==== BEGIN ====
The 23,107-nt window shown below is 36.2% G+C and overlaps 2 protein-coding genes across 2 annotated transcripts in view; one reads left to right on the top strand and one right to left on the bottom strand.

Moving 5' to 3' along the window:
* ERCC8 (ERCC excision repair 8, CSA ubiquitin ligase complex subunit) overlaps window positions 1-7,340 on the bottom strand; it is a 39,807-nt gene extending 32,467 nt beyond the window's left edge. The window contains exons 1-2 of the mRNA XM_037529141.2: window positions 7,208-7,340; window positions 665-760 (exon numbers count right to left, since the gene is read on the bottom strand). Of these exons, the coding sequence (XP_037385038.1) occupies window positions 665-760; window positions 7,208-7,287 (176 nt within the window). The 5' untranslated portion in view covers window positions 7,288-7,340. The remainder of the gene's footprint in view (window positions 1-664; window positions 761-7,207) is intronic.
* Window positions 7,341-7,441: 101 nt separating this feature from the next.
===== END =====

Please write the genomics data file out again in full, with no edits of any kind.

The 23,107-nt window shown below is 36.2% G+C and overlaps 2 protein-coding genes across 2 annotated transcripts in view; one reads left to right on the top strand and one right to left on the bottom strand.

Moving 5' to 3' along the window:
* ERCC8 (ERCC excision repair 8, CSA ubiquitin ligase complex subunit) overlaps window positions 1-7,340 on the bottom strand; it is a 39,807-nt gene extending 32,467 nt beyond the window's left edge. The window contains exons 1-2 of the mRNA XM_037529141.2: window positions 7,208-7,340; window positions 665-760 (exon numbers count right to left, since the gene is read on the bottom strand). Of these exons, the coding sequence (XP_037385038.1) occupies window positions 665-760; window positions 7,208-7,287 (176 nt within the window). The 5' untranslated portion in view covers window positions 7,288-7,340. The remainder of the gene's footprint in view (window positions 1-664; window positions 761-7,207) is intronic.
* Window positions 7,341-7,441: 101 nt separating this feature from the next.